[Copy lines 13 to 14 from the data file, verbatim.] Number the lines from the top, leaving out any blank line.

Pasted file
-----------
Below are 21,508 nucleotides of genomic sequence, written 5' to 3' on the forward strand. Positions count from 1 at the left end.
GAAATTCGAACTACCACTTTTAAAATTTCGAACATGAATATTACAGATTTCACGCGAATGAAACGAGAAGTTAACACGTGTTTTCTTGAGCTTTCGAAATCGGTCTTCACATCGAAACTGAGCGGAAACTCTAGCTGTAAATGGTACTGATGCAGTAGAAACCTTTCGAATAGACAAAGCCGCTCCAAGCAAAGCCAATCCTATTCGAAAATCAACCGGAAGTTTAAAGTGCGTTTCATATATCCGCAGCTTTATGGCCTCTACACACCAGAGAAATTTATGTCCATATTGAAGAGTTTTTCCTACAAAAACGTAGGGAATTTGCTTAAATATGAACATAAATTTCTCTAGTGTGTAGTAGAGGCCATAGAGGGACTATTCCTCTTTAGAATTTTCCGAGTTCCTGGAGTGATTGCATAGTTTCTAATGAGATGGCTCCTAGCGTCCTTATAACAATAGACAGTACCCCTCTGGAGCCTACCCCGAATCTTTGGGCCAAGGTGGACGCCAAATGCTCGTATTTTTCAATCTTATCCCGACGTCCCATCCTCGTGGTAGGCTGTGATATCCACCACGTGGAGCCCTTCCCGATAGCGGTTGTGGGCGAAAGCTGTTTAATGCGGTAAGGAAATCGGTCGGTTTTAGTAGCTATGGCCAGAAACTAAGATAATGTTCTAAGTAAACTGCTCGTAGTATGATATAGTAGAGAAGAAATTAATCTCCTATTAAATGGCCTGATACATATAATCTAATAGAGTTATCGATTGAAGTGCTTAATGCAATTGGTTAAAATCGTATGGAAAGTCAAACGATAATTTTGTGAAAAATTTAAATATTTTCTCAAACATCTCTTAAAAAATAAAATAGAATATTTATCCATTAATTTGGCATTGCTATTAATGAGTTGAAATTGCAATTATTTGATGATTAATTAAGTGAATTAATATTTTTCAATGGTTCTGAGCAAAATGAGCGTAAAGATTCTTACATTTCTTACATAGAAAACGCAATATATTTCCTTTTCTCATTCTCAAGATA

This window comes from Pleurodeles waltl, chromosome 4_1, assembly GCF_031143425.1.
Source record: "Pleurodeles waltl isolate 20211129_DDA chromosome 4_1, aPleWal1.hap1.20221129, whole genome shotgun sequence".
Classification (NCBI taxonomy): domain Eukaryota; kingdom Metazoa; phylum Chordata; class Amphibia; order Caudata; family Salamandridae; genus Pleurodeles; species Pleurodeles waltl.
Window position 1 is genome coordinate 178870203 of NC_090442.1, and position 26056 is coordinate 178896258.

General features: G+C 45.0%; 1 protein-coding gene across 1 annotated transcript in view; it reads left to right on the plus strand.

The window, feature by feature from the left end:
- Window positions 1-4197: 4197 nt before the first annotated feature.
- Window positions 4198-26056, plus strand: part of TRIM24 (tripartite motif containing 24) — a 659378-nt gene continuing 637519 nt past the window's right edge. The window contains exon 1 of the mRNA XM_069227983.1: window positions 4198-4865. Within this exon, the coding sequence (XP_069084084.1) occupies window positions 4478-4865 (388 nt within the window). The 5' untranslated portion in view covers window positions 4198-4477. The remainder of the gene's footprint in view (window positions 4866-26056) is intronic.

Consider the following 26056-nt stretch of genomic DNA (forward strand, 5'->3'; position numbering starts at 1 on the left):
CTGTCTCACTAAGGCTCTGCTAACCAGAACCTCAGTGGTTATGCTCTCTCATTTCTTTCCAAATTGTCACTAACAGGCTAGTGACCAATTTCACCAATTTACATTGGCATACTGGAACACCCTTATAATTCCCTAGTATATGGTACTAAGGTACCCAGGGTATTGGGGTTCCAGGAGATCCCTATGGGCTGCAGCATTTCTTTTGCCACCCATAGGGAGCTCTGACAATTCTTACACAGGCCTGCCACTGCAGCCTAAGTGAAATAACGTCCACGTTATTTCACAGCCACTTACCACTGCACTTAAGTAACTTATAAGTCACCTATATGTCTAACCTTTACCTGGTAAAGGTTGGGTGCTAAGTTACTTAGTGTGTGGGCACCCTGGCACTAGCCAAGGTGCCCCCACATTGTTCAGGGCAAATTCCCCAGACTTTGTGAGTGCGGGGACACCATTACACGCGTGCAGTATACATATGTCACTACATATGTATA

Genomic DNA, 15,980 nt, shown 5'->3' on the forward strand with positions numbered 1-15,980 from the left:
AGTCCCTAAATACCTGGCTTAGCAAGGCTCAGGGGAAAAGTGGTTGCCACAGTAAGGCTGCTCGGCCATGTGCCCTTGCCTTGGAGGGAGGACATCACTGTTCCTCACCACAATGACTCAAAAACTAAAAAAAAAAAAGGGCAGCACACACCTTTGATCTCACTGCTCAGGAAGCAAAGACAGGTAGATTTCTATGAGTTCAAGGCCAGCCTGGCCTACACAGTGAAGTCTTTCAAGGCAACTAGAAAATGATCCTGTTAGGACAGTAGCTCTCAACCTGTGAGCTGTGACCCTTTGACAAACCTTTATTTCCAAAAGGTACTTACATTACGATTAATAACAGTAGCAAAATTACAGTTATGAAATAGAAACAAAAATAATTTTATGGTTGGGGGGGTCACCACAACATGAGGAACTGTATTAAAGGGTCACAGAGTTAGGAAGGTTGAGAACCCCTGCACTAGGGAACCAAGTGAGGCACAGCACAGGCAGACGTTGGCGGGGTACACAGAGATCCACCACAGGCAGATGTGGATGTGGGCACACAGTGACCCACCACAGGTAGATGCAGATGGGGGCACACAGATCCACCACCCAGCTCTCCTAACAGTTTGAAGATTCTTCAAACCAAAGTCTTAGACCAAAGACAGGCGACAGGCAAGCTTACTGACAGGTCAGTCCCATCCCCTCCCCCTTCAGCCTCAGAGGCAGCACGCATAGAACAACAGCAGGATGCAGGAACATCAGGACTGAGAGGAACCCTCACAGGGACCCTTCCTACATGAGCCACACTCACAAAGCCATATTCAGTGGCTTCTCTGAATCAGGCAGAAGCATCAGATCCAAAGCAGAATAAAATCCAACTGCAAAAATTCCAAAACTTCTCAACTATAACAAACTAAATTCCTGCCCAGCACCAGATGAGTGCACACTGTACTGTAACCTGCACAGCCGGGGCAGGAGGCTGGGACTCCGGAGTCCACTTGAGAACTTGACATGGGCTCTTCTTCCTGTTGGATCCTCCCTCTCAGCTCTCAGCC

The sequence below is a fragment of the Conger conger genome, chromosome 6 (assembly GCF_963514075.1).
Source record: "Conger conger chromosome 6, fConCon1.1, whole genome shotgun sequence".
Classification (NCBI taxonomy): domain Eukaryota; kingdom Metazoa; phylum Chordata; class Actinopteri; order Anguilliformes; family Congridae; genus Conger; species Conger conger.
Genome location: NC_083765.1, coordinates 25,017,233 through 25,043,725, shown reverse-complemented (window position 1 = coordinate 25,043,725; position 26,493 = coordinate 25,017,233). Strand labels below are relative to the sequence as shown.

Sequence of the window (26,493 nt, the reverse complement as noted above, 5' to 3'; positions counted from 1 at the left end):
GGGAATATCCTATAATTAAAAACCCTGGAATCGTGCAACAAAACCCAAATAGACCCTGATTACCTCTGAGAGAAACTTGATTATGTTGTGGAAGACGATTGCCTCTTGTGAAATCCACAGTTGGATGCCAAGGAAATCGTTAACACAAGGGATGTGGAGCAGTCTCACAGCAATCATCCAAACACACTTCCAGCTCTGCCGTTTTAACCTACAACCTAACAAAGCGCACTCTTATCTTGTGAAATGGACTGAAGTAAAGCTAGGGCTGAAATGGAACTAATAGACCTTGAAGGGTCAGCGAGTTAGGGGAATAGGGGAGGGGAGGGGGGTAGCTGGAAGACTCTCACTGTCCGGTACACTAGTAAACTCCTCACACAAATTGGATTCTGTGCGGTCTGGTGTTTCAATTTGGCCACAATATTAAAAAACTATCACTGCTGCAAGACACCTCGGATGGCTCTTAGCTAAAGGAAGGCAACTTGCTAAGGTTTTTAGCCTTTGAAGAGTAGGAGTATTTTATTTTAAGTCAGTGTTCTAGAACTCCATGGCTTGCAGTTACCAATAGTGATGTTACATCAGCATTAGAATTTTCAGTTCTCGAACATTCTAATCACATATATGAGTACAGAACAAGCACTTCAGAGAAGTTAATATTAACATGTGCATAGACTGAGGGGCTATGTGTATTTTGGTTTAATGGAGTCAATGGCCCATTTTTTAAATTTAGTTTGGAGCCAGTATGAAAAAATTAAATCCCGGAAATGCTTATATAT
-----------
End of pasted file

Genomic DNA, 15,980 nt, shown 5'->3' on the forward strand with positions numbered 1-15,980 from the left:
AGTCCCTAAATACCTGGCTTAGCAAGGCTCAGGGGAAAAGTGGTTGCCACAGTAAGGCTGCTCGGCCATGTGCCCTTGCCTTGGAGGGAGGACATCACTGTTCCTCACCACAATGACTCAAAAACTAAAAAAAAAAAAGGGCAGCACACACCTTTGATCTCACTGCTCAGGAAGCAAAGACAGGTAGATTTCTATGAGTTCAAGGCCAGCCTGGCCTACACAGTGAAGTCTTTCAAGGCAACTAGAAAATGATCCTGTTAGGACAGTAGCTCTCAACCTGTGAGCTGTGACCCTTTGACAAACCTTTATTTCCAAAAGGTACTTACATTACGATTAATAACAGTAGCAAAATTACAGTTATGAAATAGAAACAAAAATAATTTTATGGTTGGGGGGGTCACCACAACATGAGGAACTGTATTAAAGGGTCACAGAGTTAGGAAGGTTGAGAACCCCTGCACTAGGGAACCAAGTGAGGCACAGCACAGGCAGACGTTGGCGGGGTACACAGAGATCCACCACAGGCAGATGTGGATGTGGGCACACAGTGACCCACCACAGGTAGATGCAGATGGGGGCACACAGATCCACCACCCAGCTCTCCTAACAGTTTGAAGATTCTTCAAACCAAAGTCTTAGACCAAAGACAGGCGACAGGCAAGCTTACTGACAGGTCAGTCCCATCCCCTCCCCCTTCAGCCTCAGAGGCAGCACGCATAGAACAACAGCAGGATGCAGGAACATCAGGACTGAGAGGAACCCTCACAGGGACCCTTCCTACATGAGCCACACTCACAAAGCCATATTCAGTGGCTTCTCTGAATCAGGCAGAAGCATCAGATCCAAAGCAGAATAAAATCCAACTGCAAAAATTCCAAAACTTCTCAACTATAACAAACTAAATTCCTGCCCAGCACCAGATGAGTGCACACTGTACTGTAACCTGCACAGCCGGGGCAGGAGGCTGGGACTCCGGAGTCCACTTGAGAACTTGACATGGGCTCTTCTTCCTGTTGGATCCTCCCTCTCAGCTCTCAGCC